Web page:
New Ofqual chief Glenys Stacey: All you need to know

Your guide to the ex-Ofqual chief, returning to the exams watchdog as acting chief regulator following Sally Collier's resignation

William Stewart

A-level and GCSE results 2020: Dame Glenys Stacey

The name Glenys Stacey should be instantly recognisable to anyone who was teaching in a secondary school in 2012.

Ms Stacey, as she then was, forged her reputation in Ofqual's last great grading crisis eight years ago when there were accusations that GCSE English results had been hit by a "statistical fix".

The affair made her a hugely unpopular figure among many school leaders at the time. But Ms Stacey emerged victorious following a High Court challenge.

Now Dame Glenys, she is returning to Ofqual in her former role until December to help clear up the latest grading mess.   

Exclusive: Ofqual chief Sally Collier standing down

Dame Glenys Stacey: My time in charge of Ofqual? Non, je ne regrette rien

Background: Ofqual chief Glenys Stacey to step down

She left Ofqual at the end of her first spell in February 2016 with her head held high.

Dame Glenys said she had made no errors since taking charge at the exams watchdog in 2011.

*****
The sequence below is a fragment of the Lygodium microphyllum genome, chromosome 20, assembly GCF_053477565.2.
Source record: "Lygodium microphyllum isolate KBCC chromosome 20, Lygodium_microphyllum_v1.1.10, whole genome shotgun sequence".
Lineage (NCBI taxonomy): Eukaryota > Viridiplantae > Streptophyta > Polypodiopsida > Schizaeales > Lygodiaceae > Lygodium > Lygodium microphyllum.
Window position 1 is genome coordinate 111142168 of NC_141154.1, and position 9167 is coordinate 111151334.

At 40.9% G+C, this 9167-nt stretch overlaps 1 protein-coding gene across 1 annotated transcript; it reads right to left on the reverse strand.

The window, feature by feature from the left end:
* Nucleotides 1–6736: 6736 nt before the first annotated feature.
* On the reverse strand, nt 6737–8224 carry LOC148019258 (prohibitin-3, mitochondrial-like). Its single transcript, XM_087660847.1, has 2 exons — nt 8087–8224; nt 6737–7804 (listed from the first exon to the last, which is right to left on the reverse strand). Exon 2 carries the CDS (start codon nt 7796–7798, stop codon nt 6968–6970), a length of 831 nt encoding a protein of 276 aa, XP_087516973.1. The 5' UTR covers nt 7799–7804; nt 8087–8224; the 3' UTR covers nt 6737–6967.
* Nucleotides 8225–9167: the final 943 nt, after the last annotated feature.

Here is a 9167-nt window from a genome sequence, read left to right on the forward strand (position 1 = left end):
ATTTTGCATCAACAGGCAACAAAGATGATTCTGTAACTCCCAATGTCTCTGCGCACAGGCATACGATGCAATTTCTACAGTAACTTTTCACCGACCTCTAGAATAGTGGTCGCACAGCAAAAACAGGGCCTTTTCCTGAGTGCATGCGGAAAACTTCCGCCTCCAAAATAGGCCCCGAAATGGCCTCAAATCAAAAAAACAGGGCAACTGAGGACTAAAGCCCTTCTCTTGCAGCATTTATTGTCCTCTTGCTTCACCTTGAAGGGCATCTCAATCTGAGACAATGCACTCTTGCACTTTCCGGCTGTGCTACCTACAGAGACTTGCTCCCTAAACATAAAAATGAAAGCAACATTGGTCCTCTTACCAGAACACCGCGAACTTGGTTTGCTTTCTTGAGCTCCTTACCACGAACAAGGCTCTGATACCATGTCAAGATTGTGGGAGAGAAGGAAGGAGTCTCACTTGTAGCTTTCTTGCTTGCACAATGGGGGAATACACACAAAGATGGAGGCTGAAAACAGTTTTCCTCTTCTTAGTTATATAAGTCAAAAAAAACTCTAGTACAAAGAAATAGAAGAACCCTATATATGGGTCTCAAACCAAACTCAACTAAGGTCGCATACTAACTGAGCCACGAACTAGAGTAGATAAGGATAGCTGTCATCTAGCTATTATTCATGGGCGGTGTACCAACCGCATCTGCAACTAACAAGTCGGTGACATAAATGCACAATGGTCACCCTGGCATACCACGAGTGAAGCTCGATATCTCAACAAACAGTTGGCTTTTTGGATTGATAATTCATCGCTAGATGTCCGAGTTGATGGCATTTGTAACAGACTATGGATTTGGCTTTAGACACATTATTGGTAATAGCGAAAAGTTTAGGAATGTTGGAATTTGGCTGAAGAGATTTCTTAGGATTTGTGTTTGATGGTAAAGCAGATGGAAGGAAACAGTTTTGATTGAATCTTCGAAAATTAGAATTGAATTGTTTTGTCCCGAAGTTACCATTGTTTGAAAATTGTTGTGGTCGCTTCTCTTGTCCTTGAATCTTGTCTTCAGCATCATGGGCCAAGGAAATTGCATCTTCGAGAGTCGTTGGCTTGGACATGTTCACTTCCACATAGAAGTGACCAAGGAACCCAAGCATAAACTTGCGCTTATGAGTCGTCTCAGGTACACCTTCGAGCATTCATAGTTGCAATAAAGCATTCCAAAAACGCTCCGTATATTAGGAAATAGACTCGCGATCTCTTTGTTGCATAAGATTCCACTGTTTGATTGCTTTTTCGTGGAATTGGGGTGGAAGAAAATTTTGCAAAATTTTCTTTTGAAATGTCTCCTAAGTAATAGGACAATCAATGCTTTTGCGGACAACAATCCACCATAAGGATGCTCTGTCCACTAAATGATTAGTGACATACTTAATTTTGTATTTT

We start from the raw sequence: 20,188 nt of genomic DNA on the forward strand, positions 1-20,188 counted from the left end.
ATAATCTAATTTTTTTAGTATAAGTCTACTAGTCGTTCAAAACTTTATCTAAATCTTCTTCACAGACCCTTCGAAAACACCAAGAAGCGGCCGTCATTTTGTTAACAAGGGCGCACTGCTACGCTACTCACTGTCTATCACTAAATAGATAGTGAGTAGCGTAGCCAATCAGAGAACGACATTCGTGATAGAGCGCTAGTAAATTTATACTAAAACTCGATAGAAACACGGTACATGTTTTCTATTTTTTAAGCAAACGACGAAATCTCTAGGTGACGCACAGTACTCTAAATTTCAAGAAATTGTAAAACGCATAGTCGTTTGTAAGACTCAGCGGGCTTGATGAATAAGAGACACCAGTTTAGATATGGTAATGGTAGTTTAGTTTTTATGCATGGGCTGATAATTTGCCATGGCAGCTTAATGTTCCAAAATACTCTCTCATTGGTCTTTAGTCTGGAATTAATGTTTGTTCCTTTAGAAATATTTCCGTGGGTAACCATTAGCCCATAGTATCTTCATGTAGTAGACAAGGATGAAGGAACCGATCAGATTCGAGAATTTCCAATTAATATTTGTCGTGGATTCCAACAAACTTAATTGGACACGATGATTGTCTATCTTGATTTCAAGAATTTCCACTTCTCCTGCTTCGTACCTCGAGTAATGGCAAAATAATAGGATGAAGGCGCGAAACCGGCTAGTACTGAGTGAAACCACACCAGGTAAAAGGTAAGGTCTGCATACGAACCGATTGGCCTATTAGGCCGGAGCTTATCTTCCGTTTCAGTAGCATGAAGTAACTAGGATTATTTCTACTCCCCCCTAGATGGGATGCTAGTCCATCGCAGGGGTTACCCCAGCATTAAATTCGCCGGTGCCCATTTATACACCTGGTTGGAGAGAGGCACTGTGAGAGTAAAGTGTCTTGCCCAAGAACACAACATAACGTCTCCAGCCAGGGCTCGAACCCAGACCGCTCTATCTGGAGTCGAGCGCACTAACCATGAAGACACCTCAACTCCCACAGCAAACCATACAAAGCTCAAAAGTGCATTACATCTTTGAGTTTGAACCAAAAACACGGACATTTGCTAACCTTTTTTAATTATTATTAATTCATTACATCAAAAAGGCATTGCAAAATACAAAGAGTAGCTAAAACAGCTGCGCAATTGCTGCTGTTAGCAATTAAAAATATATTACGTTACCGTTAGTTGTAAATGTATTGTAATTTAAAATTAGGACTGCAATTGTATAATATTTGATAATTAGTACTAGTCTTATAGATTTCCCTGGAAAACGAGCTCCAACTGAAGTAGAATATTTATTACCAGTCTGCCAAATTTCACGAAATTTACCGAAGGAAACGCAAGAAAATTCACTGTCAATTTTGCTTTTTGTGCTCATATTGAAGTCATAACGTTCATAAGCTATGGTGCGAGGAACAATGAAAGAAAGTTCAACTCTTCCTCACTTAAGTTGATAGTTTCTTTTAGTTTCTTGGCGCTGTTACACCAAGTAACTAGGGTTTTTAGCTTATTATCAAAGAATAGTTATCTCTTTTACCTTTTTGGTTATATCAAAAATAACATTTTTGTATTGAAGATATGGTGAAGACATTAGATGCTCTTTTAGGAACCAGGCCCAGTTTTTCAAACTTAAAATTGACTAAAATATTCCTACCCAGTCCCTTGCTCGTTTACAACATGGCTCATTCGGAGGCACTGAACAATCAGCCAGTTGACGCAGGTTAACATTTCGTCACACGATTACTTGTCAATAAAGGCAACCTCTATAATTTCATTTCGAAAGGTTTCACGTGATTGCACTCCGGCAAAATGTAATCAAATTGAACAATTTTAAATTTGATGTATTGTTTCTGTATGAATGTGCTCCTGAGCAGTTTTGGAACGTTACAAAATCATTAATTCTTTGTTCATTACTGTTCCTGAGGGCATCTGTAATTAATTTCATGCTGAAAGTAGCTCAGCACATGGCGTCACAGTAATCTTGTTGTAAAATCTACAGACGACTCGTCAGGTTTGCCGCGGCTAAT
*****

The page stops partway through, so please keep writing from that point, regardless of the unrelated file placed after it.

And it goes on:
“That might sound arrogant, [and] I don’t mean to sound arrogant,” she told Tes. “But I have reflected on it. I anticipated you asking that, and I genuinely don’t. 

But her spell at Ofqual was not been without controversy. Many headteachers were angered by the way that Ofqual handled the 2012 English GCSE grading affair. There were calls for her resignation at the time, but her stance was backed by a win in the High Court.

After Ofqual Dame Glenys, who was born in 1954, went on to become HM Chief Inspector of Probation, a job she left last year. 

A solicitor by training, she worked has in the public sector at senior management level since 2000. She has previously been chief executive at Standards for England – responsible for promoting high ethical standards in local government – at Animal Health, at the Greater Manchester Magistrates' Courts Committee and at the Criminal Cases Review Commission. 

Dame Glenys told Tes in 2016 that she was “proud” of Ofqual’s work in halting years of rising GCSE and A-level results, ending the annual debate over grade inflation. 

It was an adaption of the comparable outcomes model used by Dame Glenys to combat grade that produced the controversial algorithm that resulted in this year's grading U-turn.


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William Stewart

William Stewart

William Stewart is News editor at Tes

Find me on Twitter @wstewarttes

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